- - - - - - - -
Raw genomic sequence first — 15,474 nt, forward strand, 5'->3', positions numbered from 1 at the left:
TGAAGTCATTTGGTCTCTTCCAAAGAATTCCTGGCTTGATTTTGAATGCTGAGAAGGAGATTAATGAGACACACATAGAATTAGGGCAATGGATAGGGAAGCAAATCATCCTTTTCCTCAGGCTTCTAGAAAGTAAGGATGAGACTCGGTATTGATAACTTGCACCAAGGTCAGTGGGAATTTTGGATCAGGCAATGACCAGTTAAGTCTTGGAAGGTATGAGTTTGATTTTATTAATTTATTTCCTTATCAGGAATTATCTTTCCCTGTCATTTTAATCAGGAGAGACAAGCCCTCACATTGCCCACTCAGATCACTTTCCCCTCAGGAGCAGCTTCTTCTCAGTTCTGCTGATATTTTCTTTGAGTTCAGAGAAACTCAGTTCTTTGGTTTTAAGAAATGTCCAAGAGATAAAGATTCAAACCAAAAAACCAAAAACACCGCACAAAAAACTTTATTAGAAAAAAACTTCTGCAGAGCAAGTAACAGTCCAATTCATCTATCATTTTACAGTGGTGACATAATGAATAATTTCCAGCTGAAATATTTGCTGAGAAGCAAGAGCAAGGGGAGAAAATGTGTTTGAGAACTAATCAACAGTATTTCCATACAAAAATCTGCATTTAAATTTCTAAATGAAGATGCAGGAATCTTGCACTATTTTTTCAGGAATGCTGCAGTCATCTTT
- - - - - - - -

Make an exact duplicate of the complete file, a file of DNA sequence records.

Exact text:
Raw genomic sequence first — 15,474 nt, forward strand, 5'->3', positions numbered from 1 at the left:
TGAAGTCATTTGGTCTCTTCCAAAGAATTCCTGGCTTGATTTTGAATGCTGAGAAGGAGATTAATGAGACACACATAGAATTAGGGCAATGGATAGGGAAGCAAATCATCCTTTTCCTCAGGCTTCTAGAAAGTAAGGATGAGACTCGGTATTGATAACTTGCACCAAGGTCAGTGGGAATTTTGGATCAGGCAATGACCAGTTAAGTCTTGGAAGGTATGAGTTTGATTTTATTAATTTATTTCCTTATCAGGAATTATCTTTCCCTGTCATTTTAATCAGGAGAGACAAGCCCTCACATTGCCCACTCAGATCACTTTCCCCTCAGGAGCAGCTTCTTCTCAGTTCTGCTGATATTTTCTTTGAGTTCAGAGAAACTCAGTTCTTTGGTTTTAAGAAATGTCCAAGAGATAAAGATTCAAACCAAAAAACCAAAAACACCGCACAAAAAACTTTATTAGAAAAAAACTTCTGCAGAGCAAGTAACAGTCCAATTCATCTATCATTTTACAGTGGTGACATAATGAATAATTTCCAGCTGAAATATTTGCTGAGAAGCAAGAGCAAGGGGAGAAAATGTGTTTGAGAACTAATCAACAGTATTTCCATACAAAAATCTGCATTTAAATTTCTAAATGAAGATGCAGGAATCTTGCACTATTTTTTCAGGAATGCTGCAGTCATCTTT